OKRs have become something that everyone uses in the language. It just happens without having to re-do lots of meetings or schedule new ones. 

To make these triggers even easier we created a habit calendar. We figured out what other ceremonies OKRs should be discussed in. We started by adding these new triggers to the existing ones, but quickly realized that having three reminders for OKRs in a single day was annoying. So we ended up moving around things until we had the final version of the habit calendar.

OKRs have become something that everyone uses in the language. It just happens without having to re-do lots of meetings or schedule new ones.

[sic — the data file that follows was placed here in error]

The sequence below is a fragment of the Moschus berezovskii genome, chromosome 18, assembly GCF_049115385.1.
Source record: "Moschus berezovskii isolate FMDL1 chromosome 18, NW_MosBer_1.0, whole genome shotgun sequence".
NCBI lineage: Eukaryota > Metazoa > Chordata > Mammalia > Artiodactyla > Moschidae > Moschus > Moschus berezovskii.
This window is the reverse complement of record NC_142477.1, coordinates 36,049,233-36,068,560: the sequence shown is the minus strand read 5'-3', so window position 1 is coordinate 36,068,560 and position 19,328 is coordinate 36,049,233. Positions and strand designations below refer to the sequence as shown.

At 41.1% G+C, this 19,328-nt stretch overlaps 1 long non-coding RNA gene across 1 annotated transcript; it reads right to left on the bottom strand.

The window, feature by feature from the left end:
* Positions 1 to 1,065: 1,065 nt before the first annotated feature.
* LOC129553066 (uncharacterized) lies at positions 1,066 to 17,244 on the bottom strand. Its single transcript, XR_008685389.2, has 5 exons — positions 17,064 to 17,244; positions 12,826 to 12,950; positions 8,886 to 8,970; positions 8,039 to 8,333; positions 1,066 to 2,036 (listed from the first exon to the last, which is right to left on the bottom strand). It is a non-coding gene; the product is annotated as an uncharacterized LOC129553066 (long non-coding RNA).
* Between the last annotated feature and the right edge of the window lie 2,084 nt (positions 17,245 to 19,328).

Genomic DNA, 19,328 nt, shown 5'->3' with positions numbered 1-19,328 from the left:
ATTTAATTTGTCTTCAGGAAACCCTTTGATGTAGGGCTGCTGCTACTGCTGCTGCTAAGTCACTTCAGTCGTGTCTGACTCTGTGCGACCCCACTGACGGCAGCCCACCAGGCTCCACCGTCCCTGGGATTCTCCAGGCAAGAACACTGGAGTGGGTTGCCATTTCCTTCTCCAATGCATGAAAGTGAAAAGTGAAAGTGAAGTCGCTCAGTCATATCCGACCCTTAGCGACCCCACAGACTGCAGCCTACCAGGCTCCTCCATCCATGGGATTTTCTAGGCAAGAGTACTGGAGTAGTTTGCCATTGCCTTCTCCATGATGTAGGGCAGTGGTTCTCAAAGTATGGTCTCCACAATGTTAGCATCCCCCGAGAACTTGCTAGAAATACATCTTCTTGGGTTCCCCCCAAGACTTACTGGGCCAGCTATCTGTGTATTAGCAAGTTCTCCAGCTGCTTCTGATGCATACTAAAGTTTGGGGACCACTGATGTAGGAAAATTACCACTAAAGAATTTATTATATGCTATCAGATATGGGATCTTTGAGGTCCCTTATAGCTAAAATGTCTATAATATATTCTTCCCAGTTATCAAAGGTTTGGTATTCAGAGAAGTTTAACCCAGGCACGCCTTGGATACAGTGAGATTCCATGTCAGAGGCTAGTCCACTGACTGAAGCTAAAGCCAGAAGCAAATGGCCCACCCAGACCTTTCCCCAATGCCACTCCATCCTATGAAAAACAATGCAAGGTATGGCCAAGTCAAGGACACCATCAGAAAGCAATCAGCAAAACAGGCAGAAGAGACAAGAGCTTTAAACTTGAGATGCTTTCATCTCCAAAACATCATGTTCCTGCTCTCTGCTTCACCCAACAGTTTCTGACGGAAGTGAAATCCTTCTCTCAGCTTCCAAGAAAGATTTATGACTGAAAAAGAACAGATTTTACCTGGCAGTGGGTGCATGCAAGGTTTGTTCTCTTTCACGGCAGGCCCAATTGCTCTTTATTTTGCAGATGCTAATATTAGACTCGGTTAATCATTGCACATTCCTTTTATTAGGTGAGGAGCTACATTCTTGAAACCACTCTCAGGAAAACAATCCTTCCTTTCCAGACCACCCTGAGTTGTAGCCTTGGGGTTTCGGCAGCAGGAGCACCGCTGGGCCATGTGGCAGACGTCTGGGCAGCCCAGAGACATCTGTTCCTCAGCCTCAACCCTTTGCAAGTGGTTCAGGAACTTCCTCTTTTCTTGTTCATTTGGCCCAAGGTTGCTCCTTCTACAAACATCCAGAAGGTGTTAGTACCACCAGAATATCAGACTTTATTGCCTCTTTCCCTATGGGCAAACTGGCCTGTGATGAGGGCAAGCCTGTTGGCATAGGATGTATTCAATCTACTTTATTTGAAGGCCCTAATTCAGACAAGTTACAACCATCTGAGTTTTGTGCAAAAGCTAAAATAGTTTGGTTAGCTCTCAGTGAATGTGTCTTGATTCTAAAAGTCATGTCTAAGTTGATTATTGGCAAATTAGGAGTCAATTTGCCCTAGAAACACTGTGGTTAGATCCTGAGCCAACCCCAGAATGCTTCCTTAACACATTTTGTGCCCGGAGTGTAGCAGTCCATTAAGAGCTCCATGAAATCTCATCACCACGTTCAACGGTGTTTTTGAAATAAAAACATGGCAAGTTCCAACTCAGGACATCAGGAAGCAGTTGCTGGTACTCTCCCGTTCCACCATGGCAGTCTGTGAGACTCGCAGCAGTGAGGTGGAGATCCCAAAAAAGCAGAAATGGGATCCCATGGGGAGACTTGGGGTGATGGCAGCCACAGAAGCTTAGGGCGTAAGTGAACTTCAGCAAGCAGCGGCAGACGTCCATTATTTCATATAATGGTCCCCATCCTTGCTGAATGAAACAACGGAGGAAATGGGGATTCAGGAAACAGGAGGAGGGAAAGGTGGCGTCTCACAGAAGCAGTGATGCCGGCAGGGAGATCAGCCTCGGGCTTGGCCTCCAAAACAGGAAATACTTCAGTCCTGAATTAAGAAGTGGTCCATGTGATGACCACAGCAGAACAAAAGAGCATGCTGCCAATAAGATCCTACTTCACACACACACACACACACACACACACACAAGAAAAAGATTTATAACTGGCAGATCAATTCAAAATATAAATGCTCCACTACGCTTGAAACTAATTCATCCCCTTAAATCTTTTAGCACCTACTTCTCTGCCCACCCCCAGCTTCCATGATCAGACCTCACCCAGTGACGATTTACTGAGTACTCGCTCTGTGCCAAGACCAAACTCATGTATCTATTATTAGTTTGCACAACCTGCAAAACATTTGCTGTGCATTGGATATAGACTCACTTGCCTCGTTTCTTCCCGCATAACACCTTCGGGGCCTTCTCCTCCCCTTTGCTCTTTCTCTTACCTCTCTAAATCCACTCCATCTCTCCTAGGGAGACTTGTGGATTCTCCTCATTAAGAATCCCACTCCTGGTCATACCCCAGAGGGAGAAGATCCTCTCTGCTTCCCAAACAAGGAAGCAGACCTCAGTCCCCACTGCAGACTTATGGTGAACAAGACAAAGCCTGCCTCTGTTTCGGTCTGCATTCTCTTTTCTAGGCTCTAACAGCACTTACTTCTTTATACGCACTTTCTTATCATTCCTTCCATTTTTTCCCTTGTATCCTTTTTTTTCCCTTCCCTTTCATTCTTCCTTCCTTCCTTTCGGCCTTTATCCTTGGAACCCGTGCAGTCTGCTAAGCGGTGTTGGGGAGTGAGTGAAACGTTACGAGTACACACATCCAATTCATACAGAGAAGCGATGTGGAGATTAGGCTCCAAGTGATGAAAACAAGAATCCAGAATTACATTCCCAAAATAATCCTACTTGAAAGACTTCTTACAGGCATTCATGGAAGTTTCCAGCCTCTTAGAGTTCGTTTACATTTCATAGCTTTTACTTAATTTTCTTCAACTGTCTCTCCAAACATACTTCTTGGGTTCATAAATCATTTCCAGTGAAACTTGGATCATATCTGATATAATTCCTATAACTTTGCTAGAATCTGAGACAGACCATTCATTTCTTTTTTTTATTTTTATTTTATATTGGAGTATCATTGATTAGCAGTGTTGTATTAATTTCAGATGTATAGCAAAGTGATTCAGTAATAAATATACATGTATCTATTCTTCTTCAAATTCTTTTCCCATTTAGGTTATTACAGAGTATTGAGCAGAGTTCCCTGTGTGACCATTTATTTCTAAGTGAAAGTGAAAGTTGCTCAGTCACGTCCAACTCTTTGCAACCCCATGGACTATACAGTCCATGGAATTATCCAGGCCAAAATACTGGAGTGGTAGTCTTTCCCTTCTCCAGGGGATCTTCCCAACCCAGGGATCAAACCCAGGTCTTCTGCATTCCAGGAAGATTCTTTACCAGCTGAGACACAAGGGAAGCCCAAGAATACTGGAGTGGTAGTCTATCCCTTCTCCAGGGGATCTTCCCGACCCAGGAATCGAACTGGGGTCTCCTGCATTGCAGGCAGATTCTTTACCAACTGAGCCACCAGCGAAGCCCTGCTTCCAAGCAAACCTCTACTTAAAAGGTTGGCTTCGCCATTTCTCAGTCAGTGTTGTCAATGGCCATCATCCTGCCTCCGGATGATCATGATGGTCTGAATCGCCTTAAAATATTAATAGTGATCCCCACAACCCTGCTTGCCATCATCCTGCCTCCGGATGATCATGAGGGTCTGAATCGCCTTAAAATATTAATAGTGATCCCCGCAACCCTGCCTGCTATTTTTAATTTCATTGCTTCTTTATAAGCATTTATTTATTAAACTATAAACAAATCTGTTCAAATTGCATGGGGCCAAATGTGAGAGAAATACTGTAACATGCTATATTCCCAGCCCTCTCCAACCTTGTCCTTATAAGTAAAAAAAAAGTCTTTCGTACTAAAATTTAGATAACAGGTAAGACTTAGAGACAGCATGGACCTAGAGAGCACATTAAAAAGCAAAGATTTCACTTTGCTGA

Thanks for sharing your insights with us, Alex. Is there further information for our readers about the habit calendar?

I offer a self-paced course that empowers anyone to identify and create useful cues and triggers. It also gives access to several templates including the habit calendar that can easily be used by other teams. They can fill it out and print it, but I will say that we at trivago don’t print or hang it anywhere because it defeats the purpose of making OKRs a natural habit. As mentioned, it should become something you do without thinking about it all the time. You know you made it work when you no longer notice the actions, triggers and loops.